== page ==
NBA PM: Miami HEAT Trade Fix
When the Dallas Mavericks finished off the Miami HEAT in the NBA Finals a couple of months ago there was a lot of cheering around the NBA – especially in Dallas and Cleveland. The HEAT made themselves the enemies of many NBA fans with their premature celebration and their assumption that the championship was theirs before they had played a single game.
But what about Miami fans?
They not only hoped for a championship last season, they were told to expect it, so while the rest of the NBA world enjoys memories of the HEAT losing, Miami fans have a bitter taste in their mouths. They want to know what their team can do to get back to the Finals and live up to their championship potential.
The HEAT have two glaring needs, both in the starting rotation. They have All-Stars in Dwyane Wade, LeBron James and Chris Bosh, but there is a significant drop-off at point guard (Mario Chalmers) and center (Joel Anthony). It’s unlikely that the HEAT do much at center beyond hope Eddy Curry can get back on the court, as Anthony proved to be a very capable defender and is not someone who needs touches to be effective. The real glaring need is at the point, where Chalmers is a decent back-up, but is unlikely to be the starter who gets Miami over the top.
Miami already has over $65 million in committed salary next season (assuming they get Chalmers for the qualifying offer of just under $1.1 million), meaning they’re not adding any game-changing players through free agency. The salary cap is expected to be drastically reduced under a new collective bargaining agreement and there may even be a hard cap. That being the case, Miami is going to have to trade for the player they need to take things to the next level. But who do they trade? They actively shopped Mike Miller last season, getting little but dial tones in response, and he’s the only significant contract on the team beyond their big three.
It would seem that Chris Bosh is the odd man out if the HEAT opt to make a significant trade. ESPN reported months ago, long before the playoffs, that the HEAT were having internal discussions about trading Bosh, and while he has proven that he’s not a title winner himself, he could be part of a very good playoff team somewhere else . . .somewhere like Phoenix. It just so happens that the Suns have the kind of point guard the HEAT need, as well.
I’ve said this before and I’ll say it again. Steve Nash is precisely the kind of floor leader the Miami HEAT need. Does he need the ball? Yes. Is he an older player? Yes. But let’s take a look at what happens when the HEAT run their offense with either James or Wade going one-on-one with their ball domination. They can beat a lot of teams that way, and did get to the NBA Finals, after all, but can they beat a big, physical Western Conference team like the Dallas Mavericks, Oklahoma City Thunder or Los Angeles Lakers by running isolation play after isolation play? Not likely.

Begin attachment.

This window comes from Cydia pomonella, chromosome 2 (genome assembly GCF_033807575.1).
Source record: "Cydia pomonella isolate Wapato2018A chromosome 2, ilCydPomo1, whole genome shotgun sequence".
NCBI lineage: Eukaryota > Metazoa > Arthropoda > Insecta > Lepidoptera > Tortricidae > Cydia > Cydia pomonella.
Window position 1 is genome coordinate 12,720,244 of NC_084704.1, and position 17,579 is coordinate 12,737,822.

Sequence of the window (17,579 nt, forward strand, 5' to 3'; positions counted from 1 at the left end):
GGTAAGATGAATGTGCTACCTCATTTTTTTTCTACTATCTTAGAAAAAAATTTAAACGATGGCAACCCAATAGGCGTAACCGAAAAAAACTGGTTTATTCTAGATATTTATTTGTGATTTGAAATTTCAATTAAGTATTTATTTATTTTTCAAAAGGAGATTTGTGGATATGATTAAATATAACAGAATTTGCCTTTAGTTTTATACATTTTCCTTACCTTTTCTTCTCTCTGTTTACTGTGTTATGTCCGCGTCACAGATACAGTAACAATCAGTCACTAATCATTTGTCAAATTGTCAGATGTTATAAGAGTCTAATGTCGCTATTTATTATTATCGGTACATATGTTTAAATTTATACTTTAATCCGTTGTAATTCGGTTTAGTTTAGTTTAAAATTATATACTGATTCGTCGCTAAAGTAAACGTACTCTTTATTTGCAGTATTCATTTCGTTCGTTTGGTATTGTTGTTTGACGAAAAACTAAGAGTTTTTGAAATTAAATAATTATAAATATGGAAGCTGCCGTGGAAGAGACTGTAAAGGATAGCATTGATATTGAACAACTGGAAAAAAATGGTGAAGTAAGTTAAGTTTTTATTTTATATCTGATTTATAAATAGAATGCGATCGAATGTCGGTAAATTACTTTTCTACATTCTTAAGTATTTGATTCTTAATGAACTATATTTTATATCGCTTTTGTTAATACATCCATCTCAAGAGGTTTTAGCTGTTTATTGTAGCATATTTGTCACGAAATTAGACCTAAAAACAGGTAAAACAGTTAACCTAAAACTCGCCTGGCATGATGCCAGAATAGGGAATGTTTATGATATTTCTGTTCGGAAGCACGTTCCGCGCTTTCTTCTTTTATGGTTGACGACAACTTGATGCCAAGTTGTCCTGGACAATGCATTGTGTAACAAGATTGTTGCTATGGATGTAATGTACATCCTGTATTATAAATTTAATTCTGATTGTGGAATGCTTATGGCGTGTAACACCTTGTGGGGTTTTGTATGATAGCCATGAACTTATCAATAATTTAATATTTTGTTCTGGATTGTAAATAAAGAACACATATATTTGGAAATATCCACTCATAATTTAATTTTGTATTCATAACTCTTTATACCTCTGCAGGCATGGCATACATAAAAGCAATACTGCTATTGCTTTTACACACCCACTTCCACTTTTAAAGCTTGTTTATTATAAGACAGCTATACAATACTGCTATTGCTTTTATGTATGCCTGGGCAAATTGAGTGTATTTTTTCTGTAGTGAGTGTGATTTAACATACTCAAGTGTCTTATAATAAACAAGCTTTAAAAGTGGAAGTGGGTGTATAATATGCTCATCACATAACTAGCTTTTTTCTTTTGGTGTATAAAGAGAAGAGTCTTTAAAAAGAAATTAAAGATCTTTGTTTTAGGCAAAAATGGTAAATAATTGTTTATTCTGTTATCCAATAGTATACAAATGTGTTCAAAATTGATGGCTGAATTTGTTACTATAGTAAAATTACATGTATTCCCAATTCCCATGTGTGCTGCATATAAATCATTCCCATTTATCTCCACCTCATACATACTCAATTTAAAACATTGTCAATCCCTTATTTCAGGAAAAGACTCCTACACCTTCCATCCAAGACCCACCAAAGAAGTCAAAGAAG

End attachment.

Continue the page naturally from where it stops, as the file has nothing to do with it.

The HEAT need a point guard who will immediately command the respect of Wade and James, one who will consistently make the right decisions when the games are on the line and get in LeBron’s face when he decides to take the fourth quarter off. There are very few point guards in the league who fit that job description – probably Chris Paul, Jason Kidd, and Nash. Chris Paul isn’t going anywhere, nor is Kidd, but Nash could be had for the right price no matter what the Suns are saying “officially.”
For his part, Nash has been playing good soldier, saying he wants to finish his career in Phoenix. That’s great, but at the end of the day Nash still wants to win, and he recognizes that the Suns are moving in the wrong direction.
“I think we definitely can get back, but obviously we need to improve our roster a little bit,” Nash told the Toronto Globe and Mail recently. “As it stands now, we’re probably a player or two short. But we’ve seen many teams win championships by acquiring a Pau Gasol [Los Angeles Lakers], or a Tyson Chandler [Dallas Mavericks] or a Rasheed Wallace [Detroit Pistons], whether it’s at the deadline or the summer. So, if we can somehow happen across a player of that caliber, it would be great.”
You don’t happen across players who make a difference; you have to pay for them, and that’s something Suns managing partner Robert Sarver is absolutely not going to do. If he was concerned about winning he would have kept Amar’e Stoudemire in town after he led the Suns to the Western Conference Finals two summers ago. Now it’s time for Sarver to make the next move, which is to let Nash go chase his last championship dream on a team that puts winning a title above all other concerns . . .a team like Miami.
How would a deal like that look? Let’s say Miami sends Bosh to Phoenix and gets Nash and, say, Vince Carter re-signed at a number that makes the deal work. Miami gets two veterans who are equally hungry for a title shot, the elite starting point guard they lack and a legitimate scoring threat for the second unit. Phoenix gets Bosh to join the young core of Aaron Brooks, Marcin Gortat and Jared Dudley. The underrated and overlooked Udonis Haslem moves into Miami’s starting lineup, where he enjoys the same Nash-effect that players like Channing Frye have enjoyed for years. Just as Frye went from averaging 4.2 points per game in Portland to 12.7 in Phoenix (and Gortat went from 4.0 in Orlando to 13.0 in Phoenix), Haslem would likely become a consistent 15/10 player with Nash setting him up and he all but replace Bosh’s numbers.